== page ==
What changes when one knows an artwork is a forgery is that one approaches the artwork with a different understanding of the artwork’s place in the history of art. The knowledge that the artwork (B) is a forgery alters our perception of the artwork as a whole: it does not alter the artwork’s aesthetic features or our appreciation of them. Lessing continues to explain that ‘the fact that a work of art is a forgery is an item of information about it on a level with such information as how old the artist was when he created it, the political situation in the time and place of its creation’.4The aesthetic quality of (B) would not be said to be diminished if one gained knowledge of the place of (B)’s creation, or the political situation it was created in. The knowledge that artwork (B) is a forgery is on par with biographical and cultural information; information unimportant for appreciation of the artwork’s aesthetic qualities. The aesthetic quality of artwork (A) and (B) are equal; there is no difference between them in that category. The category which produces a different valuation between artworks (A) and (B) is the judgement made from knowledge of the historical, biographical and sociological background. As Lessing points out ‘A few authentic pen and ink scratches by Picasso are for more valuable than a fine landscape by an unknown artist’.5 Aesthetic judgement of an artwork is only one category or aspect of evaluation of art. Artworks are also valued for their historical significance, moral position, social critique and biographical matter. A painting of Descartes may be aesthetically uninteresting, however being a painting of an important historical figure the painting is valued for its historical and biographical significance. Artworks (A) and (B) contain the same aesthetic value because knowledge that artwork (B) is a forgery is not an aesthetic issue; there is not an aesthetic difference between the two identical pieces of art.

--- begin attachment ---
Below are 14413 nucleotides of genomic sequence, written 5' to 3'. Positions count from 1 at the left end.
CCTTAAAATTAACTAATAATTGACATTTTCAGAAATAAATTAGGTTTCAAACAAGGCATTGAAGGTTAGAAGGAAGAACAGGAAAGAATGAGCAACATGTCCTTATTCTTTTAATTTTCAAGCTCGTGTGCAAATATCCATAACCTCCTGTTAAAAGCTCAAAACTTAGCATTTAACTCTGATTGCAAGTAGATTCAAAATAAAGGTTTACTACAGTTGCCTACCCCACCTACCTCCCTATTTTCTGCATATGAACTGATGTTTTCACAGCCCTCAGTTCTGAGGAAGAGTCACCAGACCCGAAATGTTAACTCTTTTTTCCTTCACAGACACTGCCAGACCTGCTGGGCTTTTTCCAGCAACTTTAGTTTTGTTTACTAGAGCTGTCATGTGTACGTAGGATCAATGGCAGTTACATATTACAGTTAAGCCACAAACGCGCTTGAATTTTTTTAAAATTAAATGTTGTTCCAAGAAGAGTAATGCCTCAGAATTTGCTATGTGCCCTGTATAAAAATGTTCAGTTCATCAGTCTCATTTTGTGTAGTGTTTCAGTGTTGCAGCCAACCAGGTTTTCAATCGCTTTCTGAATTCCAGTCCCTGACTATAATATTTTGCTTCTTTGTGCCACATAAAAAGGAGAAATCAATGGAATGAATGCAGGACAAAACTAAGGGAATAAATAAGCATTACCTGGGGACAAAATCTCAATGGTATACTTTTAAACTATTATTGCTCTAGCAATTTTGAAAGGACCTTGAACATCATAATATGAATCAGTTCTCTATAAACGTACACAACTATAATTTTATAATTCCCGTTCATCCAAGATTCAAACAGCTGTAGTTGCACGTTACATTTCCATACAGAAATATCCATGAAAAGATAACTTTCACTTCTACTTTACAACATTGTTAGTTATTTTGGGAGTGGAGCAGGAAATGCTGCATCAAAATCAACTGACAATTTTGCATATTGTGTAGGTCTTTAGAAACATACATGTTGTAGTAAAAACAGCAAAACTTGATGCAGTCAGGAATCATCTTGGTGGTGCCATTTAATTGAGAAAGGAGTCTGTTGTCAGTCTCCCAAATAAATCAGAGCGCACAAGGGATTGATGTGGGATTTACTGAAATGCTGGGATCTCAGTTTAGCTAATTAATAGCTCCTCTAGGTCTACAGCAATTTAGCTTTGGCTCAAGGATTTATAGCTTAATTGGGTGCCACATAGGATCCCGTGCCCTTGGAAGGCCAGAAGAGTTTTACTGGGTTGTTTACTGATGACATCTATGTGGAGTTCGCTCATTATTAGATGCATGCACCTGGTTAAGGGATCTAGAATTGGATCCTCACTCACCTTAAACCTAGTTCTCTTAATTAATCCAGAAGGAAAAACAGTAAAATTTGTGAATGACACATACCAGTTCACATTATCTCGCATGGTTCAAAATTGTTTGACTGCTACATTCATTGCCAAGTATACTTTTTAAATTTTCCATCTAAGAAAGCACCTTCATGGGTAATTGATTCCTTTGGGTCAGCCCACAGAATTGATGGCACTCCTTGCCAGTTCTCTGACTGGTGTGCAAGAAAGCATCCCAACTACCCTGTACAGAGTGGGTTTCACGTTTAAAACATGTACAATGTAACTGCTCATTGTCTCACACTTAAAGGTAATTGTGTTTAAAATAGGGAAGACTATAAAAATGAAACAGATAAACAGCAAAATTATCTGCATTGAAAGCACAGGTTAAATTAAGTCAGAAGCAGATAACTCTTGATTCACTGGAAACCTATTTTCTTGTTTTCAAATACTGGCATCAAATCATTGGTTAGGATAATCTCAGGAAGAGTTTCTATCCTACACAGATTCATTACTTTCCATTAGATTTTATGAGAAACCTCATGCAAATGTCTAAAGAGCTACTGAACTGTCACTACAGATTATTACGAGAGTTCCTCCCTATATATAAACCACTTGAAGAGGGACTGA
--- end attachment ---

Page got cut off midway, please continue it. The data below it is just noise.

In attempting to answer the proposed question “If no one can tell two works of art apart, can there be an aesthetic difference between them?” I explored whether an identical forgery shares the shame aesthetic properties as an original. Goodman argued that they do not share the shame aesthetic properties. To Goodman the artworks (A) and (B) differ aesthetically because (B) is a forgery. According to Goodman’s position aesthetic appreciation is affected by the knowledge that an artwork is a forgery. I illustrated that this position is flawed. The aesthetic is not altered by knowing that artwork (B) is a forgery; the way we perceive the artwork in relation to the history of art is. Goodman’s position argues that the difference in the aesthetic valuation is because the way he experiences the aesthetic is altered by knowing that artwork (B) is a forgery. However Goodman does not make it clear why being drunk, short-sighted or colour blind would not also entail an aesthetic flaw on the part of the artwork. It is evidently false that an artwork’s aesthetic evaluation should suffer because the viewer is drunk, short-sighted, colour blind or racially prejudiced. Artworks (A) and (B) are visually identical and I illustrated that they do not differ aesthetically because (B) is a forgery; therefore there is no aesthetic difference that arises between (A) and (B). However this does not entail that we judge (A) and (B) equally as artworks. (A) would be seen as more important in regards to the history of art. In response to the proposed question there is no aesthetic difference between two visually identical pieces of art, but there may be historical, biographical, social or moral reasons why one piece of art is seen as more significant or important.

Footnotes